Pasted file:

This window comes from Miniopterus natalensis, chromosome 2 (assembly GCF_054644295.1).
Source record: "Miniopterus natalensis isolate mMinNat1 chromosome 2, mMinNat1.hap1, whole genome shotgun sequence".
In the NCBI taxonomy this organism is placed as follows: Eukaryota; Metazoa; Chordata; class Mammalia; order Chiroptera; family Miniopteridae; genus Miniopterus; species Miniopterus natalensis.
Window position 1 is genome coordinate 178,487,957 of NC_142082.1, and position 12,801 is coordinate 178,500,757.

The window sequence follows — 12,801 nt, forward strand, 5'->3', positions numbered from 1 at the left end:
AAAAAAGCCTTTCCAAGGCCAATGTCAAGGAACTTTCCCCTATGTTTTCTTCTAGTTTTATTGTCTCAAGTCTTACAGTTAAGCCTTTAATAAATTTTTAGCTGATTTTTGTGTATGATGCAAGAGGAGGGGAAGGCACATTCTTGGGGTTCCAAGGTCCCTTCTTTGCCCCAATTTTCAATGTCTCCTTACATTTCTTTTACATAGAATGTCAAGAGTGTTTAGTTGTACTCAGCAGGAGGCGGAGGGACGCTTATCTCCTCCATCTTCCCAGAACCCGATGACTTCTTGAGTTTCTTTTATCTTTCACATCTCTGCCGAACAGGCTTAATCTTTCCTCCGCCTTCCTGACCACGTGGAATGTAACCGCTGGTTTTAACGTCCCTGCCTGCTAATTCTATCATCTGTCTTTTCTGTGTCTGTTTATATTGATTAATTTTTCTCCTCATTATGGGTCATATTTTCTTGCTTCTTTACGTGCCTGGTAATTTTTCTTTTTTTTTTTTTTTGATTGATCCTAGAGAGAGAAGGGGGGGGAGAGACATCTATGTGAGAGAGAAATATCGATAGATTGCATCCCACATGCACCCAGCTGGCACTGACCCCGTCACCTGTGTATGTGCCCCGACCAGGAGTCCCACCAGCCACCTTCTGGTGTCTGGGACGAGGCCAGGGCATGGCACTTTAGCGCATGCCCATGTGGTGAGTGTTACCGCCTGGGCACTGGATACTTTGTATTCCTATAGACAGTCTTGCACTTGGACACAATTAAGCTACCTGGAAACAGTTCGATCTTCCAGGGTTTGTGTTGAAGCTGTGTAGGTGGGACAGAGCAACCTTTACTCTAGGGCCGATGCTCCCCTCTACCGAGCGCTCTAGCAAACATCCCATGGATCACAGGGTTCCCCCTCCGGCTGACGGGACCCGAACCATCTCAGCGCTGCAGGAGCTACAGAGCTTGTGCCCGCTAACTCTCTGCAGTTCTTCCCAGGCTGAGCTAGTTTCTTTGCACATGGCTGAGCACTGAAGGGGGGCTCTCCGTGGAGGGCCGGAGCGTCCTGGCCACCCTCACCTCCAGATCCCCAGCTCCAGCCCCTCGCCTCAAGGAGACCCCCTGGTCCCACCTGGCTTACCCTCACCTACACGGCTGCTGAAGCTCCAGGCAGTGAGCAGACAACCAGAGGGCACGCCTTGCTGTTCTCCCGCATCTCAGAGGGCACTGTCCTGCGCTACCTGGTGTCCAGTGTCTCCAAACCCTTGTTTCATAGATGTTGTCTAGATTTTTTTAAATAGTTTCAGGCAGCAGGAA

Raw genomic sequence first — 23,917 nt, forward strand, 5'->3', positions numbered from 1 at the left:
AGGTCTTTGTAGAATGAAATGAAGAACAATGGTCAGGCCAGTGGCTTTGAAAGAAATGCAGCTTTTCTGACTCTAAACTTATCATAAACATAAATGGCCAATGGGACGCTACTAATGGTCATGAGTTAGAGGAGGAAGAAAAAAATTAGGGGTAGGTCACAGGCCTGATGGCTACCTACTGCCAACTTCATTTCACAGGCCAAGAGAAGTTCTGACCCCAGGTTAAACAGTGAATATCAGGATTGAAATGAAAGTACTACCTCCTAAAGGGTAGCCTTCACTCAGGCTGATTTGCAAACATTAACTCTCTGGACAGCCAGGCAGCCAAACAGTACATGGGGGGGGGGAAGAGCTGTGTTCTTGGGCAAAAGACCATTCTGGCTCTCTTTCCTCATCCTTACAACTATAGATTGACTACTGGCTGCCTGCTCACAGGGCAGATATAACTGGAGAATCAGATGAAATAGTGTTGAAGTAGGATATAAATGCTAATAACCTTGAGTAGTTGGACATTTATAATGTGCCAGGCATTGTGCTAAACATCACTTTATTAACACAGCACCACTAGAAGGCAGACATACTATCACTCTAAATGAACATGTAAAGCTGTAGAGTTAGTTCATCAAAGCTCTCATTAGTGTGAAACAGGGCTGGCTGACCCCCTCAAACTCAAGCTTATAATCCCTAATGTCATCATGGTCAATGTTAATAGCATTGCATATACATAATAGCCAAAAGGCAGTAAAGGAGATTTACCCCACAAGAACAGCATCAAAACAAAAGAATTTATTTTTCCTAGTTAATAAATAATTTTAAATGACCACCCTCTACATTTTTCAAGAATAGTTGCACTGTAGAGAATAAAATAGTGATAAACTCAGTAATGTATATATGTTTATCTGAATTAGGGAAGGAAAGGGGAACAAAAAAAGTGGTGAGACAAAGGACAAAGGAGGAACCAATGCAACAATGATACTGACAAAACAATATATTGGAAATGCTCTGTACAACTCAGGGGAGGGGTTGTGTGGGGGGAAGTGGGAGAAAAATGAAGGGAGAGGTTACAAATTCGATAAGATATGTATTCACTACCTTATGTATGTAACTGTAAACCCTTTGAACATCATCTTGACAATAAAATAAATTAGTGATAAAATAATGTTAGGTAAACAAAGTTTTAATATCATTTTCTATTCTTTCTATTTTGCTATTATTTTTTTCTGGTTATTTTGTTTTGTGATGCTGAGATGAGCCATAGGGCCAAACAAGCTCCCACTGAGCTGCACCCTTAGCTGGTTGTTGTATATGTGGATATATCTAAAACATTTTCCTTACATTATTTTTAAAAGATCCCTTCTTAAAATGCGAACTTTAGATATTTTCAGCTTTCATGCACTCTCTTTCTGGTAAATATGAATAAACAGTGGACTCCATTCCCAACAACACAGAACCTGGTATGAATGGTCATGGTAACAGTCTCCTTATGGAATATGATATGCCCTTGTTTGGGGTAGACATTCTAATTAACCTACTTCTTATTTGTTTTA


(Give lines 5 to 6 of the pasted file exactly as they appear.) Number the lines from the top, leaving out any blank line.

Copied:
The window sequence follows — 12,801 nt, forward strand, 5'->3', positions numbered from 1 at the left end:
AAAAAAGCCTTTCCAAGGCCAATGTCAAGGAACTTTCCCCTATGTTTTCTTCTAGTTTTATTGTCTCAAGTCTTACAGTTAAGCCTTTAATAAATTTTTAGCTGATTTTTGTGTATGATGCAAGAGGAGGGGAAGGCACATTCTTGGGGTTCCAAGGTCCCTTCTTTGCCCCAATTTTCAATGTCTCCTTACATTTCTTTTACATAGAATGTCAAGAGTGTTTAGTTGTACTCAGCAGGAGGCGGAGGGACGCTTATCTCCTCCATCTTCCCAGAACCCGATGACTTCTTGAGTTTCTTTTATCTTTCACATCTCTGCCGAACAGGCTTAATCTTTCCTCCGCCTTCCTGACCACGTGGAATGTAACCGCTGGTTTTAACGTCCCTGCCTGCTAATTCTATCATCTGTCTTTTCTGTGTCTGTTTATATTGATTAATTTTTCTCCTCATTATGGGTCATATTTTCTTGCTTCTTTACGTGCCTGGTAATTTTTCTTTTTTTTTTTTTTTGATTGATCCTAGAGAGAGAAGGGGGGGGAGAGACATCTATGTGAGAGAGAAATATCGATAGATTGCATCCCACATGCACCCAGCTGGCACTGACCCCGTCACCTGTGTATGTGCCCCGACCAGGAGTCCCACCAGCCACCTTCTGGTGTCTGGGACGAGGCCAGGGCATGGCACTTTAGCGCATGCCCATGTGGTGAGTGTTACCGCCTGGGCACTGGATACTTTGTATTCCTATAGACAGTCTTGCACTTGGACACAATTAAGCTACCTGGAAACAGTTCGATCTTCCAGGGTTTGTGTTGAAGCTGTGTAGGTGGGACAGAGCAACCTTTACTCTAGGGCCGATGCTCCCCTCTACCGAGCGCTCTAGCAAACATCCCATGGATCACAGGGTTCCCCCTCCGGCTGACGGGACCCGAACCATCTCAGCGCTGCAGGAGCTACAGAGCTTGTGCCCGCTAACTCTCTGCAGTTCTTCCCAGGCTGAGCTAGTTTCTTTGCACATGGCTGAGCACTGAAGGGGGGCTCTCCGTGGAGGGCCGGAGCGTCCTGGCCACCCTCACCTCCAGATCCCCAGCTCCAGCCCCTCGCCTCAAGGAGACCCCCTGGTCCCACCTGGCTTACCCTCACCTACACGGCTGCTGAAGCTCCAGGCAGTGAGCAGACAACCAGAGGGCACGCCTTGCTGTTCTCCCGCATCTCAGAGGGCACTGTCCTGCGCTACCTGGTGTCCAGTGTCTCCAAACCCTTGTTTCATAGATGTTGTCTAGATTTTTTTAAATAGTTTCAGGCAGCAGGAA